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Civil War Project Shows Pros and Cons of Crowdsourcing

Volunteers transcribe handwritten diary entries such as this one shown here.

[This story was updated and some facts about the Iowa project were corrected on June 21, 2011]

The University of Iowa is the latest to use crowdsourcing to let anyone online help do work once reserved for scholars and archivists—in this case, inviting volunteers to transcribe a trove of Civil War-era diaries. Like other recent attempts to tap the crowd for scholarship, leaders of the Iowa project are learning that free online help can be a major boon, though it isn’t completely free.

The new effort, called the Civil War Diaries Transcription Project, hit the Web last month, with scanned images of more than 3,000 diary pages from the university’s archives. The library wants to convert the handwritten entries into a typed format that can be searched, and so visitors are asked to carefully read entries on the site and type the content into a Web-based form to be used by the library. Staffers check the submissions for accuracy.

Greg Prickman, the assistant head of the University of Iowa’s special collections, said that the purpose of crowdsourcing was to keep costs low, because the project did not receive any direct support. “The idea behind crowdsourcing is that if you have a lot of people doing a little bit, you get a lot of progress,” he said.

At first the university put the word out to Civil War societies and other historical organizations to recruit volunteers, and some history buffs stepped forward. But traffic spiked suddenly last week, when the project was featured prominently on Reddit, a popular blog in which users post and vote on interesting Internet links. The site received over 32,000 unique hits—30 times its usual traffic for the week—said Nicole Saylor, the head of Digital Library Services at the University of Iowa.

The good news: Volunteers have now completed transcriptions of more than 1,400 documents.

But the rush of users crippled the Web site for a day. “Once the site started to get that much traffic, pretty much you couldn’t get to anything in the digital library,” Mr. Prickman said.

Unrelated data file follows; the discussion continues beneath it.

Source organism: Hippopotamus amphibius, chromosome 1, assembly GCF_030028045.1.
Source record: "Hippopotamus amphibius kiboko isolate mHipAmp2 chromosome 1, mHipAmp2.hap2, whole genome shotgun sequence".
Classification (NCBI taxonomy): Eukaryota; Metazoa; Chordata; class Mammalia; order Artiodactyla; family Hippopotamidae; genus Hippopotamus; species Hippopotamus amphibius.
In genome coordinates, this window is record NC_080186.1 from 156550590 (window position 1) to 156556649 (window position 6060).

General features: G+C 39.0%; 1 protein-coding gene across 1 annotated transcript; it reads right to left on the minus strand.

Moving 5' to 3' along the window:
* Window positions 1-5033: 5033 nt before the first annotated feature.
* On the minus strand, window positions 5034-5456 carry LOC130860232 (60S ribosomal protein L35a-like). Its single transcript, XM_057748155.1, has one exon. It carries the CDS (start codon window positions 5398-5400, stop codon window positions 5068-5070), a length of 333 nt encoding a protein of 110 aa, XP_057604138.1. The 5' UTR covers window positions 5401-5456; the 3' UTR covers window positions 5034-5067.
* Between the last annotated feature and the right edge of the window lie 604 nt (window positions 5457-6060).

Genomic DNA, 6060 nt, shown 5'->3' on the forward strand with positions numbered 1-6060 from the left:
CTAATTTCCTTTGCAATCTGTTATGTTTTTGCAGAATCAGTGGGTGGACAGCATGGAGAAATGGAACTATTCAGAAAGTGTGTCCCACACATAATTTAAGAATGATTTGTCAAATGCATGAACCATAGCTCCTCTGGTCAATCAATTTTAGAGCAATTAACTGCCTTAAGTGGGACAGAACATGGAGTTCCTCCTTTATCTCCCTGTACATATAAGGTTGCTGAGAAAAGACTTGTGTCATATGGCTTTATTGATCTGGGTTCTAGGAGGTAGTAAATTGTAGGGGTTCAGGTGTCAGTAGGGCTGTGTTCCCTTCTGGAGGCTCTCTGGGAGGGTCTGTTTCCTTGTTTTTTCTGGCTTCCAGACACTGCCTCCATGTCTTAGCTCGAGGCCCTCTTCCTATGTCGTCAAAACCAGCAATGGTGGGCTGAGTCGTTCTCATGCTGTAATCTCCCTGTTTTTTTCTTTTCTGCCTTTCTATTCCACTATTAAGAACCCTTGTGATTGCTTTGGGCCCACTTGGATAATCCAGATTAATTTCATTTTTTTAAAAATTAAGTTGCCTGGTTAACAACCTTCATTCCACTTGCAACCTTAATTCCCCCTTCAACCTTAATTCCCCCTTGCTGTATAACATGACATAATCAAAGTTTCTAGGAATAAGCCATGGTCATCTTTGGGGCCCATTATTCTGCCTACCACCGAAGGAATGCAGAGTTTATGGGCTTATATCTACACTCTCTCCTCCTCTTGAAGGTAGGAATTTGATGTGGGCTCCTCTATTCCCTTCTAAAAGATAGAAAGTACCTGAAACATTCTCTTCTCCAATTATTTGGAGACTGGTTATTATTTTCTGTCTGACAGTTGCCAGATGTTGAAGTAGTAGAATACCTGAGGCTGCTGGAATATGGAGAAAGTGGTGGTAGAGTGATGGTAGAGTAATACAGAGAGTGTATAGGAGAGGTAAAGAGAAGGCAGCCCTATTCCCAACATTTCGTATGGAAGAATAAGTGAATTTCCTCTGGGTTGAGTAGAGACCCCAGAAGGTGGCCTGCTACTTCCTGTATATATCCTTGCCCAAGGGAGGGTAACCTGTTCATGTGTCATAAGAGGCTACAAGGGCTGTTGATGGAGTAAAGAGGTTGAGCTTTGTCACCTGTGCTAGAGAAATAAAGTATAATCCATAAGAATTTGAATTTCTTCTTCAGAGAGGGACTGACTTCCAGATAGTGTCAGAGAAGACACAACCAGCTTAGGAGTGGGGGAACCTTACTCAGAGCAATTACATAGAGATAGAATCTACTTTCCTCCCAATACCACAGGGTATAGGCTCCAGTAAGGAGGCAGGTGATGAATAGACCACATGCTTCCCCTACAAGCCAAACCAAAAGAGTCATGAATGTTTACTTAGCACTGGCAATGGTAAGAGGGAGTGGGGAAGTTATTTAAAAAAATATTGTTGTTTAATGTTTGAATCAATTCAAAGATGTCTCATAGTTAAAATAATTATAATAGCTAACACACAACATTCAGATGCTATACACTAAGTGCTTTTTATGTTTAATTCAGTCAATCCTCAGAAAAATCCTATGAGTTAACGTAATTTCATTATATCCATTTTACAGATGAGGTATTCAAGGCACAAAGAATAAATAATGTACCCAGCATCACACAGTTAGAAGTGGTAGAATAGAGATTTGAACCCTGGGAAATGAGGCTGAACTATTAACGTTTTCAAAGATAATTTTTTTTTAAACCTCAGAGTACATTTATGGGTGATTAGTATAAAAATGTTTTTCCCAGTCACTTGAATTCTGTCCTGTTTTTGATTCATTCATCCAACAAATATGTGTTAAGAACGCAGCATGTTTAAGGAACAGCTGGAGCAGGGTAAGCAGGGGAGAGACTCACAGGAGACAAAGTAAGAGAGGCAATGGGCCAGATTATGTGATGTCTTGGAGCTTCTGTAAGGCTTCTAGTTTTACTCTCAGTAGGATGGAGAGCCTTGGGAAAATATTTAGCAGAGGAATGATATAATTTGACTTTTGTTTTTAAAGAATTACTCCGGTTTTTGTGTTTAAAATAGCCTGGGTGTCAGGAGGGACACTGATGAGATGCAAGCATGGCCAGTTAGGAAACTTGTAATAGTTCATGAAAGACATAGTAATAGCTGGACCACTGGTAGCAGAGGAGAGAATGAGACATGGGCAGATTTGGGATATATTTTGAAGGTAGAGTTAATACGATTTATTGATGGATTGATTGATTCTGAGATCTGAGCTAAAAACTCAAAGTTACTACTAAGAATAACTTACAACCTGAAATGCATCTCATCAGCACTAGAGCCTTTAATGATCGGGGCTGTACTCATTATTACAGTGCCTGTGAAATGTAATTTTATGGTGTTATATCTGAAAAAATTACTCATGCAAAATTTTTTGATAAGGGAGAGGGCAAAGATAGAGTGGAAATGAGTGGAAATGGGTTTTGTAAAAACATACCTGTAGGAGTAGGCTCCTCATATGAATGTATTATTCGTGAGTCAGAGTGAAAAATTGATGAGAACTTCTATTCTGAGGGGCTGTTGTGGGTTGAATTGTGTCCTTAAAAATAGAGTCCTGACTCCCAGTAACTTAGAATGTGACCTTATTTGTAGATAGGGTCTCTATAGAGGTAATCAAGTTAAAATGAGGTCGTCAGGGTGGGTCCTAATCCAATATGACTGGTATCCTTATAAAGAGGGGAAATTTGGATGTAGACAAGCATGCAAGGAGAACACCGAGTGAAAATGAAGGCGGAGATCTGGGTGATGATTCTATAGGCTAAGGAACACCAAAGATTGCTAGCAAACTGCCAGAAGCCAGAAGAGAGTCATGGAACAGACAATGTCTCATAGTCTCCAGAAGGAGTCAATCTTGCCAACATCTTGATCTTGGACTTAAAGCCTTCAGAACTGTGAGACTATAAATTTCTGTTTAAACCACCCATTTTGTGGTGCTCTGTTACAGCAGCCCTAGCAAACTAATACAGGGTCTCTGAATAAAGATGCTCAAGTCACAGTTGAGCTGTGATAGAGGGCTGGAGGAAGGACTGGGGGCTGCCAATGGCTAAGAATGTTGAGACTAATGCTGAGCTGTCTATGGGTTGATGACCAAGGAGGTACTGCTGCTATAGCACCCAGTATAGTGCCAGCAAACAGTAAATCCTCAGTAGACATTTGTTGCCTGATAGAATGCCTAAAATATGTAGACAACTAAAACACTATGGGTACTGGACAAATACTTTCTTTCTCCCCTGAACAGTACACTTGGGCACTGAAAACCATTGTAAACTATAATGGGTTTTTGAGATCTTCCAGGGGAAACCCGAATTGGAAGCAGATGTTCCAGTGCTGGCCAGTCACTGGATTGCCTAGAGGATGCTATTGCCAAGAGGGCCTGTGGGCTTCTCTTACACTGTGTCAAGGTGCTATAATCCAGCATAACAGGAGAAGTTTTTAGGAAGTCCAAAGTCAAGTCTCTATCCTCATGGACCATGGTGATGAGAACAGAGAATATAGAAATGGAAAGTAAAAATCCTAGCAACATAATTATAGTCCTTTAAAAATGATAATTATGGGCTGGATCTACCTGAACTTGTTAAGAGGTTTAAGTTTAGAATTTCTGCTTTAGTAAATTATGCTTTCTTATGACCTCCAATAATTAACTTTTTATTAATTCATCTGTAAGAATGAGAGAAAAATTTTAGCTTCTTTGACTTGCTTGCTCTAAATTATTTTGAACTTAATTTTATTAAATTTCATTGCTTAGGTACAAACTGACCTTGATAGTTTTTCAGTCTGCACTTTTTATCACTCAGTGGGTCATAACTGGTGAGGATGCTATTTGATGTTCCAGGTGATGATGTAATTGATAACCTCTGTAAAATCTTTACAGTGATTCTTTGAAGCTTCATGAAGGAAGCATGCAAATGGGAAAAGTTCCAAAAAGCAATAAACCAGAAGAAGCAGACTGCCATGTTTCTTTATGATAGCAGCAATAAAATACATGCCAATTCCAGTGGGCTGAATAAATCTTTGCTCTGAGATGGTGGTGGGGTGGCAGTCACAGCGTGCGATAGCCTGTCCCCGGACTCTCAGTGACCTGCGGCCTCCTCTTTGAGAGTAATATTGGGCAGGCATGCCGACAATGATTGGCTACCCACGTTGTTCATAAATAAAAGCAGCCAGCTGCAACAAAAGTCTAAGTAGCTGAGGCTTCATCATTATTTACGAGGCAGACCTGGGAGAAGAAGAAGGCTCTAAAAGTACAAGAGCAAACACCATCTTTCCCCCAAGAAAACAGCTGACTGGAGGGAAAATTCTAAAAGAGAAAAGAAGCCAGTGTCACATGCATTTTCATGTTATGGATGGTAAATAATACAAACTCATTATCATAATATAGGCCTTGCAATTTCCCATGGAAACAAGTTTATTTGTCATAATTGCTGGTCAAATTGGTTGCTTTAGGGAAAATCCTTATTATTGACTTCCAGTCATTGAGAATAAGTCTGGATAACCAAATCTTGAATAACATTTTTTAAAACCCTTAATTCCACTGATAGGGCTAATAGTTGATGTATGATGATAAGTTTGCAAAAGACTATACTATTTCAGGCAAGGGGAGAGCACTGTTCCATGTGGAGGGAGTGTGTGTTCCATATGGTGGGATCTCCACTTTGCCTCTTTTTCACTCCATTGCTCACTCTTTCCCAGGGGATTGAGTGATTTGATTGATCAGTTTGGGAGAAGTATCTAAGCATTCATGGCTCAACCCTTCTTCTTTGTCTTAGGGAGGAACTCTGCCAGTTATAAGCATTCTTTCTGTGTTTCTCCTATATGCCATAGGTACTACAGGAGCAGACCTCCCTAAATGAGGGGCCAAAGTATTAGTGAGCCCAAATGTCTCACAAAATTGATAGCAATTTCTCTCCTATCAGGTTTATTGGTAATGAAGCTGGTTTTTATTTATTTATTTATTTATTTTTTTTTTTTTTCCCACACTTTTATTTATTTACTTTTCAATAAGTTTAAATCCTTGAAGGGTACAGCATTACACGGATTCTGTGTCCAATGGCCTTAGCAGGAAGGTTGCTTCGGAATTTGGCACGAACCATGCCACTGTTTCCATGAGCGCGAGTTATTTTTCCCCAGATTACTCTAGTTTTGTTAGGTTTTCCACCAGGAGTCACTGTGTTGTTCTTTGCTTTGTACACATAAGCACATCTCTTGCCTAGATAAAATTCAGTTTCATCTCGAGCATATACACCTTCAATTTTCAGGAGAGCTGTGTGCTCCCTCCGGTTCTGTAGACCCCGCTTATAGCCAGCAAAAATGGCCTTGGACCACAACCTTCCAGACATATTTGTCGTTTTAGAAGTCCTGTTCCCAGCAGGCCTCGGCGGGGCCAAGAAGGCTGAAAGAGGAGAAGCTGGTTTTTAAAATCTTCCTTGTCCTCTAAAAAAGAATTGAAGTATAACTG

Staff members have spent more time checking the work of volunteers than they would have had to do if they had hired professional transcribers, Mr. Prickman says. But it has not been an excessive amount of time, and the cost-savings have made the project possible, according to Mr. Prickman. “I think we’ve also come to recognize some ‘power users’ who transcribe in great quantity with high accuracy,” he wrote in an email.

The quality of volunteer transcriptions has been of greater concern to Sharon Leon, director of public projects at the Center for History and New Media at George Mason University, who is conducting a similar crowdsourcing project in which volunteers transcribe handwritten documents from the now-defunct U.S. War Department of the 1800s.

“I don’t think anyone believes that there’s going to be a wholesale replacement of an awful lot of paid staff labor by crowdsourcing projects,” Ms. Leon said. “It gets the public involved, but it makes new kinds of work for existing staff.”

She also said that projects will have to be marketed in a way that makes it clear that paid staff is not being supplanted by free labor in order for crowdsourcing to be fully embraced by the professional community. Ms. Leon stressed that crowdsourcing in universities is still relatively new and that no project should go untended. “I think the accuracy question and the management burden are a lot,” said Ms. Leon. Ultimately, though,”I just think that it’s worth it.”

“We’ve developed a really nice community of folks who are interested in the content and willing to contribute to the work,” Ms. Leon said of the project she is leading. She is also developing Scripto, an open-source tool that will enable others to carry out crowdsourcing transcription projects without investing in costly software.

University College London was among the first to utilize transcription crowdsourcing with Transcribe Bentham in 2010, which solicited the public to go through 40,000 pages of the philosopher Jeremy Bentham’s unpublished manuscripts. Earlier this year, the project was scaled back due to a lack of funding when the government grant initially used to pay for vetting and computer programmers ended.

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